The development of hybrid varieties that result in increased yields of crop species has been a tedious process, requiring in many cases the manual detasseling of the male parent to prevent self-fertilization. Large scale production of hybrid seed, however, required more efficient mechanisms to suppress pollen production. Classical geneticists have identified naturally occurring male-sterile lines of some crops that were used for commercial seed production. Such strategies also required the identification of "restorer lines" that could restore male fertility by counteracting the genes that cause male-sterility. This is more easily accomplished with some crops than with others.
With the advent of genetic engineering, it became possible to develop strategies to create male sterile plants. These strategies made use of the fact that one could identify regulatory sequences that would lead to very specific tissue expression. In one strategy a promoter was identified that only drove expression in the inner layer of the pollen sac, the tapetum. Linked to this promoter was a bacterial enzyme, which degrades RNA, thereby interrupting the development pollen grains. A restorer of fertility was also identified; this protein is a chemical coupler of the RNA-degrading enzyme; the tight coupling of these two proteins inactivates the RNA-degrading enzyme, thus restoring fertility. This approach was used in canola first and is now being attempted in a variety of different crop and vegetable species.
This approach is a relatively new one patented by a small cotton company, Delta and Pine Land, and the USDA; the Monsanto Corporation has made a bid to buy DP&L, but that deal is still awaiting approval by the Department of Justice. The fundamental idea with this technology is to prevent a plant from reproducing itself by interfering with seed development, thus insuring that the user of the seed cannot replant a field without repurchasing the seed, thereby protecting the company's investment in developing the variety.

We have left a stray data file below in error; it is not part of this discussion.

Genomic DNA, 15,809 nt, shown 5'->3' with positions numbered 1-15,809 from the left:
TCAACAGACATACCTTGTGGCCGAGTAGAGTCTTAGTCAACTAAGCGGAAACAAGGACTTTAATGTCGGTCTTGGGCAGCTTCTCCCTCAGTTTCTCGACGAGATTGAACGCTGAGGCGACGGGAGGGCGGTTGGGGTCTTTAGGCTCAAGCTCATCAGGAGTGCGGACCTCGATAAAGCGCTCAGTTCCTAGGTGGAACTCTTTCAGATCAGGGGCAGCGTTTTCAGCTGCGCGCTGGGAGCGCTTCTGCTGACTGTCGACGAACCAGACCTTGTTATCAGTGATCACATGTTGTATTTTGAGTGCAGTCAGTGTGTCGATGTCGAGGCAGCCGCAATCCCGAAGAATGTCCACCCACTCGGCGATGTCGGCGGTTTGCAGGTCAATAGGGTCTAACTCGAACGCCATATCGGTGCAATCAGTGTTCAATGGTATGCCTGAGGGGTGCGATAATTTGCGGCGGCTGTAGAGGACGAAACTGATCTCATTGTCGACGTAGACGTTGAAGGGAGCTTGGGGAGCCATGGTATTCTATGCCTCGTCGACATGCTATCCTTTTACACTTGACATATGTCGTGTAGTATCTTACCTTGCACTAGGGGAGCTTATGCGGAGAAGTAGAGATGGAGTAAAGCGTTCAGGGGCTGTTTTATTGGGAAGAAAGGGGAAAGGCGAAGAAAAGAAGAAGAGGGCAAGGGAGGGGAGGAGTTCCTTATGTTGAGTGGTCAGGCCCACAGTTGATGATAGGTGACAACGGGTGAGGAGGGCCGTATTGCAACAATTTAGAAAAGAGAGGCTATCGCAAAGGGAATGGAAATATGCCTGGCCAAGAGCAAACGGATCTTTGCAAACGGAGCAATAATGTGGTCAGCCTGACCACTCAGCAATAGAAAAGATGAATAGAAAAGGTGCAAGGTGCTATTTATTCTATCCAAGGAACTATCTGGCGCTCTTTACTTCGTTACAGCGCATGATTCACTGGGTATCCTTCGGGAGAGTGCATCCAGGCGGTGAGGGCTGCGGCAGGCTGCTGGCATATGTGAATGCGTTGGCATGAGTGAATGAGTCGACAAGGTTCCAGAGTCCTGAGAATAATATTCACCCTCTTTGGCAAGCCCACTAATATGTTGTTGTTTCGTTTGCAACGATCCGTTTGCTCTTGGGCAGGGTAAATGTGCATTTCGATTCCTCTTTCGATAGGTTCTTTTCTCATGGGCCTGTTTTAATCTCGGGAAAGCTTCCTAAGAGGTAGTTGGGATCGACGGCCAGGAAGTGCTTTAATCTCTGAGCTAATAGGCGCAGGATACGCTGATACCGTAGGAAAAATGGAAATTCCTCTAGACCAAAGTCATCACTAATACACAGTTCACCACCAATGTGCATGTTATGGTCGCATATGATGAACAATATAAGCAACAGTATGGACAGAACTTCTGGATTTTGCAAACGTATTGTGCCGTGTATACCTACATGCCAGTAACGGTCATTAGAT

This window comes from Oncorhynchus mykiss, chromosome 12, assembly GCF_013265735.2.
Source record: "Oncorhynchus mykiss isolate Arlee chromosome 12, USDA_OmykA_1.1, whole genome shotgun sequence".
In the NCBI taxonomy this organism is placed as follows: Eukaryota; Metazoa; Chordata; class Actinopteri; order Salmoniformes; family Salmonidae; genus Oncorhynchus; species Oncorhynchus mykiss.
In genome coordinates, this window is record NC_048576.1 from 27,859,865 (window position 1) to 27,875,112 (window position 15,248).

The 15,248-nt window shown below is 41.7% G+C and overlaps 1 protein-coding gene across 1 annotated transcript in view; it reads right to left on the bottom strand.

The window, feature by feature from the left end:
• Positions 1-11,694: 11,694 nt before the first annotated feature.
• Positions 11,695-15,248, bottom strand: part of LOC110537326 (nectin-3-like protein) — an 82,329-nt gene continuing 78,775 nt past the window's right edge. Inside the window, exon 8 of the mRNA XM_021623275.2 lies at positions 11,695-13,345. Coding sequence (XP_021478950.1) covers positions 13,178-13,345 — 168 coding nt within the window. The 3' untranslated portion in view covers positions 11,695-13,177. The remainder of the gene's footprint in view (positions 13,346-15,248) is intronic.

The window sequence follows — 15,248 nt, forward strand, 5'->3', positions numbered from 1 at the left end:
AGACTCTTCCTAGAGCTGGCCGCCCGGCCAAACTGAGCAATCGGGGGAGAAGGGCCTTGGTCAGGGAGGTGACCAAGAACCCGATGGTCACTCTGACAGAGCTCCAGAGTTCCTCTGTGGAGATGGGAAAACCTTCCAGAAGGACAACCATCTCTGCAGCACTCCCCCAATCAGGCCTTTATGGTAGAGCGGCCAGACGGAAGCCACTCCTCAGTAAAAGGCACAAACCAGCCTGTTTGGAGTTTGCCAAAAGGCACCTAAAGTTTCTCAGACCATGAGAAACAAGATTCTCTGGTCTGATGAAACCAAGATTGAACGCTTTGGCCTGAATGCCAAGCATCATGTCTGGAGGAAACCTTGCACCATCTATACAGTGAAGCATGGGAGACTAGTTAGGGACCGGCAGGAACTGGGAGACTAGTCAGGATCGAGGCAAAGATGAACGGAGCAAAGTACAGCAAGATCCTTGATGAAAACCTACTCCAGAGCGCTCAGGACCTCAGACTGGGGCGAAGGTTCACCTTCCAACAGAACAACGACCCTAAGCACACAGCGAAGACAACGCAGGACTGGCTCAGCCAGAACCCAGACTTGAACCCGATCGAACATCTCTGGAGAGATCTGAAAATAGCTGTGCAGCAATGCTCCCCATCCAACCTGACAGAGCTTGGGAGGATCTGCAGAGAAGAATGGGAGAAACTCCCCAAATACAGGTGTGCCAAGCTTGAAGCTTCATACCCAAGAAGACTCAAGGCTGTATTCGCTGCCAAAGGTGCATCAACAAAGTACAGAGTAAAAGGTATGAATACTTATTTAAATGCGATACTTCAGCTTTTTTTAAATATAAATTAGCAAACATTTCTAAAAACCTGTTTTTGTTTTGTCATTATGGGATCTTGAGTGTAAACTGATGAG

The system works through the interplay of three introduced genes. One of these genes leads to the production of a toxin that kills the seed in the final stage of development. This gene is initially interrupted by a stretch of DNA between the toxin gene itself and the regulatory region or promoter that is responsible for its synthesis. This gene configuration can then be transplanted or crossed with another genetically engineered plant that produces a scissor-like enzyme, capable of removing the segment in the toxin gene, thereby activating it and causing the seed to die. The third component of the system is a repressor gene that prevents the synthesis of the scissor-like enzyme. If all three components are present, the terminator technology is dormant and the seed is fertile. If the seeds are then treated with a stimulator, in one case an antibiotic called tetracycline, this compound can then block repressor of the scissor-like protein and this gene product can then snip out the DNA that is preventing the syn
DP&L is currently pursuing this technique in cotton and wheat and expect these products to be on the market by 2005. With the entry of Monsanto into the equation, application of the technology could accelerate into many more crops and the advent into the marketplace could be much more rapid. There has been much furor and debate about this technology since obviously it can be viewed as an interference with farmer's rights and insures that farmers return every year to purchase a new lot of seeds. This has led a large, international, not-for-profit agricultural research organization, the Consultative Group on International Agricultural Research, or CGIAR, to consider banning the use of the technology in crop development programs.